It's hard not to be optimistic at Christmas time. I think maybe it's the subliminal messages in all the Christmas music they start playing on the radio shortly after Halloween. It's either that or all the eggnog — my mother-in-law even makes an eggnog pie! Yum. Regardless, it's hard not to get wrapped up in the feeling. The feeling you get when you see the Christmas lights or a child visiting Santa for the first time. The feeling you get watching your favorite Christmas special on television (even Charlie Brown is optimistic!). But mostly, the feeling you get when you see people doing nice things for other people — something that happens primarily this time of year. And let's not forget the feeling when you do nice things, yourself.
Then there is realism. This is the feeling that usually sets in sometime in January as the credit card bills start pouring in. For others, it happens earlier, about the time they are standing in an endless line to return the size-small, neon-green sweater embellished with a bright orange giraffe that Aunt Martha gave them for Christmas. Or when the “some-assembly-required” home gym you received includes instructions that would try even the most ambitious engineering professional. And they're printed in German. With no pictures. (As if you'd read the instructions anyway, right?)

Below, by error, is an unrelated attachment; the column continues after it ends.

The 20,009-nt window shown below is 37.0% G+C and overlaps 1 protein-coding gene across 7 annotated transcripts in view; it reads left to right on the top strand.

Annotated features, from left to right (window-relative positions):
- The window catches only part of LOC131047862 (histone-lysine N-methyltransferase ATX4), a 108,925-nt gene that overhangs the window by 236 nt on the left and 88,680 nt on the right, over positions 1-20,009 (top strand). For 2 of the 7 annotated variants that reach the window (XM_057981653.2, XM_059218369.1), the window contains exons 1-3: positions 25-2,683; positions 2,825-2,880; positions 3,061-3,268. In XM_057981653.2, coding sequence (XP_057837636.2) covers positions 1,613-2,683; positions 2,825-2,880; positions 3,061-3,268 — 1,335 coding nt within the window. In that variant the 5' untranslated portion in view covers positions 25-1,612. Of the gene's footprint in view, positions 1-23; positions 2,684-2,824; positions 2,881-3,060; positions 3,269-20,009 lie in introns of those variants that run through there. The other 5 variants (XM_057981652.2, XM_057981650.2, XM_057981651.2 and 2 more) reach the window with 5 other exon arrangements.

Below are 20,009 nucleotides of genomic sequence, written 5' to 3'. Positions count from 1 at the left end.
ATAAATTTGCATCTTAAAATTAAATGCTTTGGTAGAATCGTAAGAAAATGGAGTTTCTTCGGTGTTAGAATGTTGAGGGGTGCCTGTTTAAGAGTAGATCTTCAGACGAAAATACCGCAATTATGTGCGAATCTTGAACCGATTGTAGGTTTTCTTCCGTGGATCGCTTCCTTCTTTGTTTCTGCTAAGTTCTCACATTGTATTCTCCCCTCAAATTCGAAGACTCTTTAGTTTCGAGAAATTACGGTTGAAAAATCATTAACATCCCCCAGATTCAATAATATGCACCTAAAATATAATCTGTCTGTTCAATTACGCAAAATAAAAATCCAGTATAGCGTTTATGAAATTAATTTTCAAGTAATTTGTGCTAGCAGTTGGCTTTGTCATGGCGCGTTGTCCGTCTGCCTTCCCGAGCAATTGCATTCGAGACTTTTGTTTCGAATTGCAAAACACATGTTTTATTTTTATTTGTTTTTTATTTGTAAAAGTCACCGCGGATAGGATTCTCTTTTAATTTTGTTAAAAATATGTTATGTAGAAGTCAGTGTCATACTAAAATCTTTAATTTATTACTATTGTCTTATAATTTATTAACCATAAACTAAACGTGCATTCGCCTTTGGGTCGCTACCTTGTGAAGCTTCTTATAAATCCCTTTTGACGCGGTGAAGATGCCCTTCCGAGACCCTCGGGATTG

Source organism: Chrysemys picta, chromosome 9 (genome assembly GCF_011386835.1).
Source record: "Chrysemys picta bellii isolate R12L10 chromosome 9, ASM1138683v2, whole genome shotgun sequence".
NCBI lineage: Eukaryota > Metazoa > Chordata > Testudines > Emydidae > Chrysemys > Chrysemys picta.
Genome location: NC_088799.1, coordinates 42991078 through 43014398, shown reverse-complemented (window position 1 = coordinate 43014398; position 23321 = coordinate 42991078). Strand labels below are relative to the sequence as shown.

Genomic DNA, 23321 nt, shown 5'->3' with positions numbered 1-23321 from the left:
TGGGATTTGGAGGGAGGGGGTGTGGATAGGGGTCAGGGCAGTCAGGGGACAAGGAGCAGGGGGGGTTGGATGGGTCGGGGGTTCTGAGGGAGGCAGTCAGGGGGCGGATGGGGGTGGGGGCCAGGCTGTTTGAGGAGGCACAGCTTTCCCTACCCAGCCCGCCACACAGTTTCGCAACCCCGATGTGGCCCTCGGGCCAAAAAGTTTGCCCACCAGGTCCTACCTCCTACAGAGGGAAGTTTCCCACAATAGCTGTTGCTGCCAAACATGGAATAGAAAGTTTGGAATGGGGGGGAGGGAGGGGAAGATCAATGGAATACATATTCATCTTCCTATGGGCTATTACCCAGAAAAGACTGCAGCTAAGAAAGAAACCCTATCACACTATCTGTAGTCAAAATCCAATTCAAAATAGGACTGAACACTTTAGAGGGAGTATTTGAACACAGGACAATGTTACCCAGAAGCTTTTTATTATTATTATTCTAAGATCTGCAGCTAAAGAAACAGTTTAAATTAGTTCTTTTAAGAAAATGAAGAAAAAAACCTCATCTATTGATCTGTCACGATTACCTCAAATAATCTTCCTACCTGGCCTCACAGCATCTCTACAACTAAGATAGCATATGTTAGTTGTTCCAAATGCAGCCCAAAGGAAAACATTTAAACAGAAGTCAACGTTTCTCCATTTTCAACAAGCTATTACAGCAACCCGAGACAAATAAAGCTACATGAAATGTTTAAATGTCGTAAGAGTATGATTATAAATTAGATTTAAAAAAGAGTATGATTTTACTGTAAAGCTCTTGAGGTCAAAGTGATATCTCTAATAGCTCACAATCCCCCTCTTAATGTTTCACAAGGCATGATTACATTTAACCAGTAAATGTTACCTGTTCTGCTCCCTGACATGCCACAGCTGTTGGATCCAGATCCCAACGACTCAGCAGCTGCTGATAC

And somewhere in between optimism and realism (opti-realism?) lies the green industry forecast for 2006. The forecast is somewhat optimistic — some indicators are predicting an overall industry growth of as much as eight percent. However, no one is sugar-coating the very real indicators that also point to increasing costs: fluctuating fuel prices in tandem with increasing interest rates could reduce consumer confidence and spending in 2006. And while the overall feeling of this year's industry forecast is cautious (notice I didn't say cautiously optimistic), economists predict that it can still be a profitable year. And our experts agree. Not only are they projecting growth in '06 for themselves, the industry leaders we polled for the 2006 forecast believe that profit and growth is possible for you, too. The key is how you plan for it. (The key is also that we don't have a repeat of natural disasters in 2006 that we witnessed in 2005.) Each one of them advises that it is critical to have a concrete plan in place to deal with rising overhead expenses. It's critical to your bottom line that you don't simply plan for expenses that were similar to last year's. For more advice on planning, turn to our cover story, “Forecast for 2006,” on page 10.
And as for opti-realism? It could be a real term. Sometimes when an editor makes up a word, it becomes a real word. (However, the rule doesn't apply to presidents.)
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